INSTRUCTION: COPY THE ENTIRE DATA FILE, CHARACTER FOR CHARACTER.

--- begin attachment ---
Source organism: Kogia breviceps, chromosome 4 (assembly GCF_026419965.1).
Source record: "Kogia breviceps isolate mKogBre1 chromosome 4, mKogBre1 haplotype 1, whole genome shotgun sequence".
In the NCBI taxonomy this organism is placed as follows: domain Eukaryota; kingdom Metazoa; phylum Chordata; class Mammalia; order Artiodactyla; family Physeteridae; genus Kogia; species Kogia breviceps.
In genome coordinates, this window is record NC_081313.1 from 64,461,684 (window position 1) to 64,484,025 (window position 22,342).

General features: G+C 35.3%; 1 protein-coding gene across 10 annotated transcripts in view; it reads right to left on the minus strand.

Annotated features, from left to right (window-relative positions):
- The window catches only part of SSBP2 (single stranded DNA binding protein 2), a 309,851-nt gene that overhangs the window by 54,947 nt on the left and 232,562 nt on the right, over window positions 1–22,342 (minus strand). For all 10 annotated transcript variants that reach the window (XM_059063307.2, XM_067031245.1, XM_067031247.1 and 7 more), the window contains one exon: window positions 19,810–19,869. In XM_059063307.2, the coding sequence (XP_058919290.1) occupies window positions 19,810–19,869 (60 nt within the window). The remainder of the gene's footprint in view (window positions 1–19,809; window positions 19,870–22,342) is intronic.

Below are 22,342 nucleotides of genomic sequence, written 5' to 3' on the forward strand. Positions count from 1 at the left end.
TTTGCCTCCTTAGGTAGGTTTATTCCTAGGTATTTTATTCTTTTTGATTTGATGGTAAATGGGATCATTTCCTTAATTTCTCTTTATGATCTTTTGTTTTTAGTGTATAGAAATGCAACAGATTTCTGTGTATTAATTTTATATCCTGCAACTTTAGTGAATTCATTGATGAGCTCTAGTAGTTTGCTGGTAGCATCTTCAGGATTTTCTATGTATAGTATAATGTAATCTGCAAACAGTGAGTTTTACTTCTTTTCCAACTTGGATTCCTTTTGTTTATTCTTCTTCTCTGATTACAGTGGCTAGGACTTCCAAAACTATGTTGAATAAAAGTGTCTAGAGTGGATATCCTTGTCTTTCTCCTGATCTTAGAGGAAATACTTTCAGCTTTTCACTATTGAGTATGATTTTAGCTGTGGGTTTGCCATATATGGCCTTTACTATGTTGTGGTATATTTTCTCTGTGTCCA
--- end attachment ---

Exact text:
Source organism: Kogia breviceps, chromosome 4 (assembly GCF_026419965.1).
Source record: "Kogia breviceps isolate mKogBre1 chromosome 4, mKogBre1 haplotype 1, whole genome shotgun sequence".
In the NCBI taxonomy this organism is placed as follows: domain Eukaryota; kingdom Metazoa; phylum Chordata; class Mammalia; order Artiodactyla; family Physeteridae; genus Kogia; species Kogia breviceps.
In genome coordinates, this window is record NC_081313.1 from 64,461,684 (window position 1) to 64,484,025 (window position 22,342).

General features: G+C 35.3%; 1 protein-coding gene across 10 annotated transcripts in view; it reads right to left on the minus strand.

Annotated features, from left to right (window-relative positions):
- The window catches only part of SSBP2 (single stranded DNA binding protein 2), a 309,851-nt gene that overhangs the window by 54,947 nt on the left and 232,562 nt on the right, over window positions 1–22,342 (minus strand). For all 10 annotated transcript variants that reach the window (XM_059063307.2, XM_067031245.1, XM_067031247.1 and 7 more), the window contains one exon: window positions 19,810–19,869. In XM_059063307.2, the coding sequence (XP_058919290.1) occupies window positions 19,810–19,869 (60 nt within the window). The remainder of the gene's footprint in view (window positions 1–19,809; window positions 19,870–22,342) is intronic.

Below are 22,342 nucleotides of genomic sequence, written 5' to 3' on the forward strand. Positions count from 1 at the left end.
TTTGCCTCCTTAGGTAGGTTTATTCCTAGGTATTTTATTCTTTTTGATTTGATGGTAAATGGGATCATTTCCTTAATTTCTCTTTATGATCTTTTGTTTTTAGTGTATAGAAATGCAACAGATTTCTGTGTATTAATTTTATATCCTGCAACTTTAGTGAATTCATTGATGAGCTCTAGTAGTTTGCTGGTAGCATCTTCAGGATTTTCTATGTATAGTATAATGTAATCTGCAAACAGTGAGTTTTACTTCTTTTCCAACTTGGATTCCTTTTGTTTATTCTTCTTCTCTGATTACAGTGGCTAGGACTTCCAAAACTATGTTGAATAAAAGTGTCTAGAGTGGATATCCTTGTCTTTCTCCTGATCTTAGAGGAAATACTTTCAGCTTTTCACTATTGAGTATGATTTTAGCTGTGGGTTTGCCATATATGGCCTTTACTATGTTGTGGTATATTTTCTCTGTGTCCA